Oceanography The Official Magazine of
The Oceanography Society
Volume 34 Issue 01

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Volume 34, No. 1
Pages 228 - 239


Summary of Findings and Research Recommendations from the Gulf of Mexico Research Initiative

Charles A. Wilson Michael G. FeldmanMichael J. CarronNilde Maggie DannreutherJohn W. FarringtonKenneth M. HalanychJennifer L. PetittJürgen RullkötterPaul A. SandiferJ. Kevin ShawJohn G. ShepherdDavid G. WesterholmCallan J. YanoffLeigh A. Zimmermann
Article Abstract

Following the Deepwater Horizon explosion and oil spill in 2010, the Gulf of Mexico Research Initiative (GoMRI) was established to improve society’s ability to understand, respond to, and mitigate the impacts of petroleum pollution and related stressors of the marine and coastal ecosystems. This article provides a high-level overview of the major outcomes of the scientific work undertaken by GoMRI. This i scientifically independent initiative, consisting of over 4,500 experts in academia, government, and industry, contributed to significant knowledge advances across the physical, chemical, geological, and biological oceanographic research fields, as well as in related technology, socioeconomics, human health, and oil spill response measures. For each of these fields, this paper outlines key advances and discoveries made by GoMRI-funded scientists (along with a few surprises), synthesizing their efforts in order to highlight lessons learned, future research needs, remaining gaps, and suggestions for the next generation of scientists.

Sunset in the Gulf of Mexico through a plankton sampler. Photo by Steve Murawski. > High res figure
Full Text


The articles in this special issue of Oceanography provide an extensive overview of the Gulf of Mexico science community’s accomplishments. Much of the work discussed in this article was funded by the Gulf of Mexico Research Initiative (GoMRI), created in response to the Deepwater Horizon (DWH) disaster that began on April 20, 2010. Zimmermann et al. (2021, in this issue) summarize the genesis and operation of GoMRI, and McKinney et al. (2021, in this issue) describe the complexity of the Gulf of Mexico ecosystem. Here, we provide a high-level overview of the major outcomes of the studies conducted by GoMRI researchers whose work advanced existing paradigms in oil spill science and extended aspects of findings from previous studies. These outcomes, in combination with the other GoMRI synthesis products (https://research.​gulfresearchinitiative.​org/​research-​awards/​gomri-​synthesis-​projects/) represent an important and simultaneous accomplishment in advancing the overall breadth of general scientific knowledge across the physical, chemical, geological, and biological oceanographic research fields, as well as in related technology, socioeconomics, human health, and oil spill response measures.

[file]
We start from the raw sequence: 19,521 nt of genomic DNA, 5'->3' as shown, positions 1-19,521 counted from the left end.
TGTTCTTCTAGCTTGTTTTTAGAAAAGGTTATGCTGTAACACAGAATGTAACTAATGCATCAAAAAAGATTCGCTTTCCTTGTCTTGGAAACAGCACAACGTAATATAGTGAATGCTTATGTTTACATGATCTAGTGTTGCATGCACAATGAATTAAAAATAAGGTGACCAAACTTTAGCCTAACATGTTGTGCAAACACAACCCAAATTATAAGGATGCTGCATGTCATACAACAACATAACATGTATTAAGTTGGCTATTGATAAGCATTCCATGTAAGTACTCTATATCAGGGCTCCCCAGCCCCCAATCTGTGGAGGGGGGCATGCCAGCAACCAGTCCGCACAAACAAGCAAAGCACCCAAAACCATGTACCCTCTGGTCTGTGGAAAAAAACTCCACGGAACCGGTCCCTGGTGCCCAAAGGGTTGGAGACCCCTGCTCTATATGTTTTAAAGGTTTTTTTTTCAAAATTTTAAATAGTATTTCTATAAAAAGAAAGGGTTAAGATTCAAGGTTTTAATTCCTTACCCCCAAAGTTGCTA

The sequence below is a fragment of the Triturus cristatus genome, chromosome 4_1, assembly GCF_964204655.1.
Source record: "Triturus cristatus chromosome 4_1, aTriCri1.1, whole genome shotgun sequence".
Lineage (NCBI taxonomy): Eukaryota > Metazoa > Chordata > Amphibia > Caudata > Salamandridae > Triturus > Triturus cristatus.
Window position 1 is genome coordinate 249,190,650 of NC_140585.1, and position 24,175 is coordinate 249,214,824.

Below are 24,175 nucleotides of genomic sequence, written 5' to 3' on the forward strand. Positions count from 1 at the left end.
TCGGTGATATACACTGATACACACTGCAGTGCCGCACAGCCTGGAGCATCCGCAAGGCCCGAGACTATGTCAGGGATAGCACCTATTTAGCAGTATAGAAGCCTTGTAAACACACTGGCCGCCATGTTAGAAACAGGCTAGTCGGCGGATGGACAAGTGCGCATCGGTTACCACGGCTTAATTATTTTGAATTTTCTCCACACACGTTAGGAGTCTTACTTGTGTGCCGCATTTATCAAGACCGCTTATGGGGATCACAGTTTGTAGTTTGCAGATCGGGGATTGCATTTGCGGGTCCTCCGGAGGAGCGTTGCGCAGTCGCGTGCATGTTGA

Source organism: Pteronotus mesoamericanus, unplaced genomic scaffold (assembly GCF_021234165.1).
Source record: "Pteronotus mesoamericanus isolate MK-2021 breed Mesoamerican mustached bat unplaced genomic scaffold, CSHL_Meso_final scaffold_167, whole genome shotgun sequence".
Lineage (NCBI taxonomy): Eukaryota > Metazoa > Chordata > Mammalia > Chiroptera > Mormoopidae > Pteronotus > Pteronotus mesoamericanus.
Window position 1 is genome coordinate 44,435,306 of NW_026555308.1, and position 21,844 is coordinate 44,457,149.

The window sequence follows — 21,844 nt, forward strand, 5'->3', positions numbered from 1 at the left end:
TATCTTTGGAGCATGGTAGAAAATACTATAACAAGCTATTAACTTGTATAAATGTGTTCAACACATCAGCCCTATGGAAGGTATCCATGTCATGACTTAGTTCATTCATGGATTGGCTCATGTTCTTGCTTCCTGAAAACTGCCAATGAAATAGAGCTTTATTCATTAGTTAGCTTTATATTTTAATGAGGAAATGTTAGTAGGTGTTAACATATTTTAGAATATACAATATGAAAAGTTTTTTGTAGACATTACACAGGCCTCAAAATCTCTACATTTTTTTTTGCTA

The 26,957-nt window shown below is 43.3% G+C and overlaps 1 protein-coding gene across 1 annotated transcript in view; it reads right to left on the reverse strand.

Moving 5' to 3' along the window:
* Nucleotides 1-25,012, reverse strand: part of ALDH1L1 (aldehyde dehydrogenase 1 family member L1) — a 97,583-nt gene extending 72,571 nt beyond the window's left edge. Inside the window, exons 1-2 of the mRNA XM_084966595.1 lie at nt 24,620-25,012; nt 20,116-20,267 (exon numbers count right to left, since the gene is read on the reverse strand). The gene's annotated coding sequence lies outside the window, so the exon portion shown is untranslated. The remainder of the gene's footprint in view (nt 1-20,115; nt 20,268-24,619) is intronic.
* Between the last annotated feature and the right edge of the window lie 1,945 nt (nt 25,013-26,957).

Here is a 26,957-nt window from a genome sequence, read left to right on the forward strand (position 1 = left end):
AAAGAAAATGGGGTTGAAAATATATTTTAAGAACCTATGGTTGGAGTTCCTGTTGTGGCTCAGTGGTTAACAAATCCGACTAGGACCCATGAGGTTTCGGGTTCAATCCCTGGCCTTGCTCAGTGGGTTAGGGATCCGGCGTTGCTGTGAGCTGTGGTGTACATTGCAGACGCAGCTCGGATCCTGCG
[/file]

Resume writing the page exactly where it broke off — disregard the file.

With over 4,500 scientists and experts involved with GoMRI, the program funded nearly 300 projects that resulted in more than 1,700 peer-reviewed articles. These projects helped educate and train some 1,400 MS and PhD students and 1,050 undergraduates. While the majority of researchers were located in the Gulf of Mexico region, the program included participation from researchers in 43 states and 17 countries. This colossal effort not only fostered collaboration among researchers located at institutions within the Gulf of Mexico region but also established national and international research connections that will facilitate future research endeavors.

GOMRI-funded research was interactive, especially in the first few years, with research and related activities funded by BP, along with the National Science Foundation’s Rapid Response Research (RAPID) grants program, the Natural Resources Damage Assessment, National Oceanic and Atmospheric Administration (NOAA) Sea Grant college programs, and several other federal, state, and nongovernmental organizations that contributed to advances in oil spill science.


Physical Processes

Physical transport processes such as the circulation and mixing of waters largely determine the spatial distribution of materials in the ocean. These processes establish the physical environment within which biogeochemical and other processes transform materials that include naturally occurring nutrients and human-​mobilized contaminants. An understanding of these physical driving forces and their influence on biological, geological, and chemical processes was significantly advanced through improvements made by GoMRI researchers to models representing the transport of materials.

Boufadel et al. (2021, in this issue) review the physical processes that are responsible for distributing oil, dispersant, and related decomposition products. These processes operate on a very wide range of scales, from the microscale of droplets and bubbles; to small-scale turbulence in buoyant plumes and the near-surface “mixed” layer; to the submesoscale of fronts, convergent and divergent flows, and small non-geostrophic eddies; to the mesoscale of larger quasi-​geostrophic eddies; to the large-scale circulation of the Gulf of Mexico and its interaction with the Atlantic Ocean and the Caribbean Sea. The circulation and mixing processes near the Gulf’s coasts are strongly affected by wind- and river-